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Old 07-05-2022, 03:37 PM   #2760
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This is all in the interest of amateur athletics right?

I think it is. Because once football separates, the NCAA can focus on the non-revenue sports and the conferences can return to their regions.

With a few individual exceptions, the NIL money won't be that great and the value of a scholarship means a lot to these families.

It's important to remember that outside of the biggest college football teams and a significant subset of Division I men's college basketball teams, not a single college team in any sport generates any profit at all. So the NCAA amateur approach can and does work.

As for football, why pretend any more? Major college football is a professional sport. This is about brand preservation and not killing a cash cow for universities - one that finances all these amateur sports, in the end.

There's even room to preserve the amateur model for football once a super-league or leagues form.
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Old 07-05-2022, 03:49 PM   #2761
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I think it is. Because once football separates, the NCAA can focus on the non-revenue sports and the conferences can return to their regions.

With a few individual exceptions, the NIL money won't be that great and the value of a scholarship means a lot to these families.

It's important to remember that outside of the biggest college football teams and a significant subset of Division I men's college basketball teams, not a single college team in any sport generates any profit at all. So the NCAA amateur approach can and does work.

As for football, why pretend any more? Major college football is a professional sport. This is about brand preservation and not killing a cash cow for universities - one that finances all these amateur sports, in the end.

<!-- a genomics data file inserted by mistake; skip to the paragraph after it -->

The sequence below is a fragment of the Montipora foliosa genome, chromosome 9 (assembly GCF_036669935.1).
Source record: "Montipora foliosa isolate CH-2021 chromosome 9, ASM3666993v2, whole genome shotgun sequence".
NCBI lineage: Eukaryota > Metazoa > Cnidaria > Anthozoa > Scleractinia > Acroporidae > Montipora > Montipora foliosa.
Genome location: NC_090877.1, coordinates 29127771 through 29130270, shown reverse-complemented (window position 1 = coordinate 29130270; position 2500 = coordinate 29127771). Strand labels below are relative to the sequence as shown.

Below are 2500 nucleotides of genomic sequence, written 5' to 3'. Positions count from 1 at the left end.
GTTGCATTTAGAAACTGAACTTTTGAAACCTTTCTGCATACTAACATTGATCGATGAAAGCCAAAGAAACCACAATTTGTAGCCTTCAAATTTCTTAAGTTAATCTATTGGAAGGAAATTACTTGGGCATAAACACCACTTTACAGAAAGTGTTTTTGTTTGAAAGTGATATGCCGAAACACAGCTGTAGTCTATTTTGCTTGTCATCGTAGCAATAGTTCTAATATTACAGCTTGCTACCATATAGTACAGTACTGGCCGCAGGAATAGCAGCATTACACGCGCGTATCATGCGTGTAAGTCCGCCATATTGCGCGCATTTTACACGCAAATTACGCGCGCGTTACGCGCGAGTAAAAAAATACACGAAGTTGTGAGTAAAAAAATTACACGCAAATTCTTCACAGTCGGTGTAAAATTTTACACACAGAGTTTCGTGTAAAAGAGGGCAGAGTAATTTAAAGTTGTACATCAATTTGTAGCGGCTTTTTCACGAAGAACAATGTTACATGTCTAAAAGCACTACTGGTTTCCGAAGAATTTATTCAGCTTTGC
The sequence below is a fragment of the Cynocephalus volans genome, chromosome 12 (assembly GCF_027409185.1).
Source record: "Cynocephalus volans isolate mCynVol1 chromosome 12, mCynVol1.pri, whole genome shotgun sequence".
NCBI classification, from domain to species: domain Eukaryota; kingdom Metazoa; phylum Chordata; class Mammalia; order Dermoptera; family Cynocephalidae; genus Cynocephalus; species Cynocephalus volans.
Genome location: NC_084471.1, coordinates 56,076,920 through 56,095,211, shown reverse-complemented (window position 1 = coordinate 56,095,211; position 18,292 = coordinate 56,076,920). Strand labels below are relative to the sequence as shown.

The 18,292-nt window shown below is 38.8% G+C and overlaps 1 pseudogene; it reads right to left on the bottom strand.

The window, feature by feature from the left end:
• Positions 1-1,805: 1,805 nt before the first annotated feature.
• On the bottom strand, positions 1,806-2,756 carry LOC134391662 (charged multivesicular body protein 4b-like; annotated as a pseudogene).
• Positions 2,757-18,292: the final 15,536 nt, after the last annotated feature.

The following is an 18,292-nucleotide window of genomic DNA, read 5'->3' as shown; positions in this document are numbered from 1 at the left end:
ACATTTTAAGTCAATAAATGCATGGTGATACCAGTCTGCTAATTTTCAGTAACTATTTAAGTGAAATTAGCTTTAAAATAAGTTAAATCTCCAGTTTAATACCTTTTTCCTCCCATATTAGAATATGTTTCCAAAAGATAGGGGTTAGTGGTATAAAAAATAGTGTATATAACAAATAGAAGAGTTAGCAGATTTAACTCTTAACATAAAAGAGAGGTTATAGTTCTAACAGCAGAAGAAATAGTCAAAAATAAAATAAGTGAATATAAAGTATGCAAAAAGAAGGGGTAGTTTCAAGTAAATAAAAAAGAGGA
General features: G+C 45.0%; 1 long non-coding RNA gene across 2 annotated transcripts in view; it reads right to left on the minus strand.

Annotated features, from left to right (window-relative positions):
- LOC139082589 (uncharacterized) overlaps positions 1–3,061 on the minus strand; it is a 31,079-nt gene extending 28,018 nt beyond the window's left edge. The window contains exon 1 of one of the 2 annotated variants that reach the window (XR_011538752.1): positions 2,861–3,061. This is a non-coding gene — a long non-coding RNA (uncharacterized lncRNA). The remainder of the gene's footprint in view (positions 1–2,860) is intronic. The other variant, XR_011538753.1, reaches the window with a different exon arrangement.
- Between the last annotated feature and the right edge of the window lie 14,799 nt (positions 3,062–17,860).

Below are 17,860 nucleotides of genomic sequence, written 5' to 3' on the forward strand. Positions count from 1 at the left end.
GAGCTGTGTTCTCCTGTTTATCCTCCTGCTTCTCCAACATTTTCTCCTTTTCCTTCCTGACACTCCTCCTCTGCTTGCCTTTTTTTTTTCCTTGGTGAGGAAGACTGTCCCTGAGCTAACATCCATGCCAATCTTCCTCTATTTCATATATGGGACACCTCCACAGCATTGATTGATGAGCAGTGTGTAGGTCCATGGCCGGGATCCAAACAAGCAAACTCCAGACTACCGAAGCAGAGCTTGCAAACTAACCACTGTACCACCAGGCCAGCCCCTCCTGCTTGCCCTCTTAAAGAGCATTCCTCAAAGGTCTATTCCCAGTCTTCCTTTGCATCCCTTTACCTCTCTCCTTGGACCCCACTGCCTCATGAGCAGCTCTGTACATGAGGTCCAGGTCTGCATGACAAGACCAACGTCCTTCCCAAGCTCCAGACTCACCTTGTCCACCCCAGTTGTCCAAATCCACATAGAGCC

There's even room to preserve the amateur model for football once a super-league or leagues form.

Except haven't the profits from football and, to a lesser extent, basketball (and a handful of other programs) been used to prop up all other sports, which are money losers?

SI
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Old 07-05-2022, 04:22 PM   #2762
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Yep, my understanding is that in most cases, 1) football money pays for the others, and 2) without needing to balance football with Title IX, lots of women's sports go away.
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Old 07-05-2022, 04:26 PM   #2763
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Title IX: Compliance often comes down to fuzzy math

This article talks about some of the tricks used to game the system. If football is no longer in the equation, then I think we see lots of changes in sports and scholarships.

Last edited by bob : 07-05-2022 at 04:27 PM.
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Old 07-05-2022, 04:27 PM   #2764
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Except haven't the profits from football and, to a lesser extent, basketball (and a handful of other programs) been used to prop up all other sports, which are money losers?

SI

Which brings an interesting possible scenario to mind

It requires some assumptions buuuuut, work with me here

1) football superleague(s) form
2) the rest of college sports -- including non superleague football -- return to a fairly recognizable form
3a) Would the athletic departments _outside_ the superleague end up in better shape financially than the ones that have basically lost football being under their roof? They have normalized expenses presumably but still have SOME football revenue.
3b) Or do the athletic departments _inside_ the superleague have an enormous (insurmountable) advantage over everyone that doesn't have football megadollars (in a scenario where some of that revenue is "donated" back to the parent school)

3a or 3b probably come down to a question of "what is the eventual relationship between schools and the superleague football teams that ostensibily represent them" One possible answer I can see is that the superleague teams pay a "licensing fee" back to the school for the right to use their imaging and branding etc .... and that might very quickly turn the reformed conferences into the same haves/have nots situation that already exists